So that, in some parts of the country, it has been taking over six months to bring simple and straightforward criminal prosecutions to court. This is one of the factors that has been responsible for the growth of ‘diversion’ that is the administration by the police of conditional cautions or fixed penalties, so that the lesser offences do not come within the purview of the court at all.

Diversion can make sense in the case of some minor offences which do not require to be dealt with on an individual basis. The Magistrates are concerned, however, that there should not be removed from their adjudication cases that call for an individual sanction that it is designed to prevent re-offending.

I share that concern, and I am also concerned at the length of time that is elapsing before cases are brought to trial before the Magistrates.

Mark Thomas on protests near Parliament

Posted in Uncategorized by ukliberty on April 2, 2007

Recently the comedian Mark Thomas (website, Wikipedia) spoke about the ‘protests near Parliament’ section of the Serious Organised Crime and Police Act 2005 (read the Commons debate, OPSI for the text of the Act, Wikipedia for context, see also SpyBlog).

His description of the show:

This is the law that requires you to get permission from the police to demonstrate in Parliament Square. However, what counts as a demonstration according to the police is one person with a banner or one person with a badge standing in Parliament Square for just one minute.

Being arrested for wearing a badge or a T shirt seems a tad Kim Jong Il to me.

These are strange times and we have a strange law- its a mix of Kafkaesque absurdism and British bureaucratic prowess which has lead us to the state where a woman was threatened with arrest for having a picnic in Parliament Square. Her cake had the word PEACE iced upon it and the police insisted this counted as an unauthorised political protest.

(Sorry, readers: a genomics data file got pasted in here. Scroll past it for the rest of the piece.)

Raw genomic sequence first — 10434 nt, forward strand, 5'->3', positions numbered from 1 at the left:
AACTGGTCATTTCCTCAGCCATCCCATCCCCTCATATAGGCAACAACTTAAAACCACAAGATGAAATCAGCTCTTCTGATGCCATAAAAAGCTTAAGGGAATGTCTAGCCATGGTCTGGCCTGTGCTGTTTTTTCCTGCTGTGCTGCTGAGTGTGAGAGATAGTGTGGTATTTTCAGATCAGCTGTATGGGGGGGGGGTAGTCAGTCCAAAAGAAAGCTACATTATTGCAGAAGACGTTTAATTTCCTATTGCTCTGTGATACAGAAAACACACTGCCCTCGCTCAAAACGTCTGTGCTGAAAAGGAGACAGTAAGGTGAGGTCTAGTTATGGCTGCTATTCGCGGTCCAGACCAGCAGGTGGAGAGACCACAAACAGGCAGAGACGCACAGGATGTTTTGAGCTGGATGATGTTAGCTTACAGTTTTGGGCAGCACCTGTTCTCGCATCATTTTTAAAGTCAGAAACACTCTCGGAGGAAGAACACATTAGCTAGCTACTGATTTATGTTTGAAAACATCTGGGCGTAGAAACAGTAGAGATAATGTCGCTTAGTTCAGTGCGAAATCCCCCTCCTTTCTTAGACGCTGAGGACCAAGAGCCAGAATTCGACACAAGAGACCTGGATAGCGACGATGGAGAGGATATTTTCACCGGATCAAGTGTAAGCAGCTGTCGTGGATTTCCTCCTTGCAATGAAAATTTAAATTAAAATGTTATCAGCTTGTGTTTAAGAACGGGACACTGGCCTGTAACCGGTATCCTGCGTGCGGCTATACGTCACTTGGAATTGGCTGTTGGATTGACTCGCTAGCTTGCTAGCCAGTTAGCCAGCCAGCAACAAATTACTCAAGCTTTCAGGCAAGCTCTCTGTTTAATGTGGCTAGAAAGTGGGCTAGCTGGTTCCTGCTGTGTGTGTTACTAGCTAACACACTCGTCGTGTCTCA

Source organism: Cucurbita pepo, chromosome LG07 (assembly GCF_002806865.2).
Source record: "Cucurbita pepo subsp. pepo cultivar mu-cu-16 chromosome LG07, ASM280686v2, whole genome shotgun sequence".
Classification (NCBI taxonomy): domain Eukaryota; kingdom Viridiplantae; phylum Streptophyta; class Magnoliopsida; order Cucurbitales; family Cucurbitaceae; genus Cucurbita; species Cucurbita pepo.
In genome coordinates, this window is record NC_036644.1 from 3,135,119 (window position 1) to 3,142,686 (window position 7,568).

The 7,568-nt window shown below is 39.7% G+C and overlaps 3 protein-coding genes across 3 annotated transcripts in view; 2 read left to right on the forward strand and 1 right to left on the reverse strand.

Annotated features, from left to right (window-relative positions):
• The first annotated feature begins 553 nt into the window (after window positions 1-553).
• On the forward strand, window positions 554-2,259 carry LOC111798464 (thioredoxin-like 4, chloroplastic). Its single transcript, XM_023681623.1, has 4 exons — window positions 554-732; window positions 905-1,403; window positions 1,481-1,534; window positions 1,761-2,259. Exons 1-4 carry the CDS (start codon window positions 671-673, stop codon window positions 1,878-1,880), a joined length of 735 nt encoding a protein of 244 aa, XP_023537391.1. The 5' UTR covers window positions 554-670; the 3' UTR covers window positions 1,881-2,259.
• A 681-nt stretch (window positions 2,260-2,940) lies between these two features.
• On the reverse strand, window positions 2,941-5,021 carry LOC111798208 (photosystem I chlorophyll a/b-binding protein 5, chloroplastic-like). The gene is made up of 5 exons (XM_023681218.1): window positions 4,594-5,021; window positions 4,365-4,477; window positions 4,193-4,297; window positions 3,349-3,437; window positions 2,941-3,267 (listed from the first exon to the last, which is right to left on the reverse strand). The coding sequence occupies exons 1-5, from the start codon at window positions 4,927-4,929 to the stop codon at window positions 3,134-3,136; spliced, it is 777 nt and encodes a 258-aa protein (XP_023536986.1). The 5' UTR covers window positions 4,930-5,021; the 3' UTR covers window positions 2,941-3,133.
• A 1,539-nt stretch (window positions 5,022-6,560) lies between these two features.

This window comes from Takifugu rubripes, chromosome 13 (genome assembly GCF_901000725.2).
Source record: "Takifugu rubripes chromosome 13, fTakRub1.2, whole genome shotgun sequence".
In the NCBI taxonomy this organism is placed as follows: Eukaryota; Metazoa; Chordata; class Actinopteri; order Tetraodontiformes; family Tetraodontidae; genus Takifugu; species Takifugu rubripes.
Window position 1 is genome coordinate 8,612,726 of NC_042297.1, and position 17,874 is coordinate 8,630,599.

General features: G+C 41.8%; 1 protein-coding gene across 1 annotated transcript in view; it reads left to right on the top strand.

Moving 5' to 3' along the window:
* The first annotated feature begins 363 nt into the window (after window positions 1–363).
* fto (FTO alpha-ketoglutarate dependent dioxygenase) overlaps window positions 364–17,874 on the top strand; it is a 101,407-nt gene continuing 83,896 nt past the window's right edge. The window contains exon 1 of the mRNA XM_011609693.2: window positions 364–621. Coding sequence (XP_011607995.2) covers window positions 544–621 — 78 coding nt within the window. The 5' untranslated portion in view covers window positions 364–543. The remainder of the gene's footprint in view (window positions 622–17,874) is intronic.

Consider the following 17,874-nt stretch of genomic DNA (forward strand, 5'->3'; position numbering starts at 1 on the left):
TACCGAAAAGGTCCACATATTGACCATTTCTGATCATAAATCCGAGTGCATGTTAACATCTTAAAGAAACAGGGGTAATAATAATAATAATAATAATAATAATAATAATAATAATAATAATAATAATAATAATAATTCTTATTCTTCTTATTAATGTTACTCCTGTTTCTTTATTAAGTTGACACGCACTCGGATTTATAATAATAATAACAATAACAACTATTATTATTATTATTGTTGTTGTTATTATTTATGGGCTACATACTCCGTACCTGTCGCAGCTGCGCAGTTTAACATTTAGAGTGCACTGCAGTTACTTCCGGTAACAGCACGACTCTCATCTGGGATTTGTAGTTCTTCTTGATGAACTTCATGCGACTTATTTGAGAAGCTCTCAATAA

The law has seen Maya Evans arrested and convicted for reading out the names of Iraqi and British war dead by the Cenotaph.

And on Red Nose Day I had to apply and receive permission from the police to wear a red nose in Parliament Square. The police advised me that if I wore a red nose without permission I could be arrested for an having unathorised demonstration.

The show celebrates peoples protests against this law as well as trying to show the absurd lengths it has gone to.

It is well worth a listen: funny; interesting, in terms of how such laws operate in practice; but also quite chilling in that someone can be arrested and convicted for something as inoffensive (to me, anyway) as reading aloud the names of those who died in conflict.

In my opinion the police, on the whole, come out of it well, demonstrating a sense of humour – in other words, it isn’t a police-bashing programme.

George Orwell’s flat is under surveillance

Posted in surveillance society by ukliberty on April 2, 2007

ThisIsLondon:

On the wall outside his former residence – flat number 27B – where Orwell lived until his death in 1950, an historical plaque commemorates the anti-authoritarian author. And within 200 yards of the flat, there are 32 CCTV cameras, scanning every move.

Orwell’s view of the tree-filled gardens outside the flat is under 24-hour surveillance from two cameras perched on traffic lights.

The flat’s rear windows are constantly viewed from two more security cameras outside a conference centre in Canonbury Place.

Richard Thomas reappointed as Information Commissioner

Posted in Uncategorized by ukliberty on April 2, 2007

Photo of Tony Blair Tony Blair (Prime Minister) | Hansard source

I am pleased to announce that The Queen has approved the re-appointment of Mr Richard Thomas as the Information Commissioner, from
29 November this year until his 60th birthday on
18 June 2009.